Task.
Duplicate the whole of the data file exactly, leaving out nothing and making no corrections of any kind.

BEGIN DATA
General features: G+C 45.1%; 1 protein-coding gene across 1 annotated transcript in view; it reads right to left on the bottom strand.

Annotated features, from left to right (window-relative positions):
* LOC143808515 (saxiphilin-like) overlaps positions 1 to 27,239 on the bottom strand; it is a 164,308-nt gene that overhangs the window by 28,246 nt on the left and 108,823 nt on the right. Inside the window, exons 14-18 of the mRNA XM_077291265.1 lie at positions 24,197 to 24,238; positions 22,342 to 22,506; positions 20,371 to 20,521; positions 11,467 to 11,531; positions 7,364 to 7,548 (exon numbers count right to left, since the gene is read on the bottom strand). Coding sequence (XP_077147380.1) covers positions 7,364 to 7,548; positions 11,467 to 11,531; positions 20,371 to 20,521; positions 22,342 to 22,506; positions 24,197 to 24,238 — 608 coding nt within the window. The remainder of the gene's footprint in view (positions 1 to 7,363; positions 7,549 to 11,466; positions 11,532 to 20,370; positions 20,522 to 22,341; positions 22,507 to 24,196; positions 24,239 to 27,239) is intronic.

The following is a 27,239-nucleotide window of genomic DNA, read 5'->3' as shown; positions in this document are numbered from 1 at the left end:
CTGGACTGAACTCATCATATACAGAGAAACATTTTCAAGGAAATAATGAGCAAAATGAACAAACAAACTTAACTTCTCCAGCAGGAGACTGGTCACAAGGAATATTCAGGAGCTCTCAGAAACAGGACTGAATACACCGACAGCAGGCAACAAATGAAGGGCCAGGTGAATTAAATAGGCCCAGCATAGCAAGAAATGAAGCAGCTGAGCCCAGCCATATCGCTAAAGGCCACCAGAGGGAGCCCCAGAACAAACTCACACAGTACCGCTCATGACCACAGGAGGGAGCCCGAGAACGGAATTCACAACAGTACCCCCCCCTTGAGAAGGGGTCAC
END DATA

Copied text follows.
General features: G+C 45.1%; 1 protein-coding gene across 1 annotated transcript in view; it reads right to left on the bottom strand.

Annotated features, from left to right (window-relative positions):
* LOC143808515 (saxiphilin-like) overlaps positions 1 to 27,239 on the bottom strand; it is a 164,308-nt gene that overhangs the window by 28,246 nt on the left and 108,823 nt on the right. Inside the window, exons 14-18 of the mRNA XM_077291265.1 lie at positions 24,197 to 24,238; positions 22,342 to 22,506; positions 20,371 to 20,521; positions 11,467 to 11,531; positions 7,364 to 7,548 (exon numbers count right to left, since the gene is read on the bottom strand). Coding sequence (XP_077147380.1) covers positions 7,364 to 7,548; positions 11,467 to 11,531; positions 20,371 to 20,521; positions 22,342 to 22,506; positions 24,197 to 24,238 — 608 coding nt within the window. The remainder of the gene's footprint in view (positions 1 to 7,363; positions 7,549 to 11,466; positions 11,532 to 20,370; positions 20,522 to 22,341; positions 22,507 to 24,196; positions 24,239 to 27,239) is intronic.

The following is a 27,239-nucleotide window of genomic DNA, read 5'->3' as shown; positions in this document are numbered from 1 at the left end:
CTGGACTGAACTCATCATATACAGAGAAACATTTTCAAGGAAATAATGAGCAAAATGAACAAACAAACTTAACTTCTCCAGCAGGAGACTGGTCACAAGGAATATTCAGGAGCTCTCAGAAACAGGACTGAATACACCGACAGCAGGCAACAAATGAAGGGCCAGGTGAATTAAATAGGCCCAGCATAGCAAGAAATGAAGCAGCTGAGCCCAGCCATATCGCTAAAGGCCACCAGAGGGAGCCCCAGAACAAACTCACACAGTACCGCTCATGACCACAGGAGGGAGCCCGAGAACGGAATTCACAACAGTACCCCCCCCTTGAGAAGGGGTCAC